I can only surmise that for her time stands still. There is only now and what she is doing right this very minute. She will move on, but it doesn't flow for her. Another suggestion was to take pics of things from her daily routine and set up a daily order of events so she'll know what comes next. The past few days have seen me scouting out various local parks, stores and what have you for drive by pics along with ones to represent bath time, nap time, meals, etc. I went ahead and ordered a laminator for these as we'll also be making a ring of index cards that she can take when we grocery shop. Maybe just maybe she'll focus on something other than what registers are open or which aisle we're shopping in. I don't have high hopes. Every Monday morning shopping trip is like the movie, Groundhog Day, except the script is a little less enthralling. "Mommy, number 8 is open!! ....I want to check out at number 8, not number 5.... I don't like number 6.... I don't want to be in aisle 5 ...."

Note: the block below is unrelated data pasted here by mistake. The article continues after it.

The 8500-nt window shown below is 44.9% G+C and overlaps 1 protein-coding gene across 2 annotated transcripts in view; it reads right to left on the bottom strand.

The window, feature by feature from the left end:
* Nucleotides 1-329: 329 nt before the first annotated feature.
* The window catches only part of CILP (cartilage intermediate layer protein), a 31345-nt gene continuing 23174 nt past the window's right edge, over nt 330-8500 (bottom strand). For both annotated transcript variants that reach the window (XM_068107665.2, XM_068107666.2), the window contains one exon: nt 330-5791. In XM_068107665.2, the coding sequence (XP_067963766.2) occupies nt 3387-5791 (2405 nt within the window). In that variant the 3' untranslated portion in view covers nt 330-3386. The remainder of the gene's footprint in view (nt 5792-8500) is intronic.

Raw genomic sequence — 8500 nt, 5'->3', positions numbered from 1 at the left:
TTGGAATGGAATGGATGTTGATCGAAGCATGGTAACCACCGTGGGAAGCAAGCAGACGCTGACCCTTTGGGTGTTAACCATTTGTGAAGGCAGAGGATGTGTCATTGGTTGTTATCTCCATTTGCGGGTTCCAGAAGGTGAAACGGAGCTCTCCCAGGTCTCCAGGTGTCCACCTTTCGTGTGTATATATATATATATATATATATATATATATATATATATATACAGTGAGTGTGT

Tuesday, February 20, 2007

Figuring it all out

I hate not knowing more than I hate anything right now. That's where the worry is. I hate the awful responsibility of not knowing if I'm doing enough for my girls or if I'm making the right decisions.

We see the neurologist for Cora soon and it's looking more and more likely that she will get some form of CP/hemiplegia diagnosis. Finally today it seemed like her PT saw what I have been seeing all along about her fluctuating tone and how she holds her fist. It's almost like she didn't believe me up until now until she saw that she might also have some involvement on her right side. She was also very unsteady on her feet during her PT session today. I hate that it "helps" her case more when she is at her worst.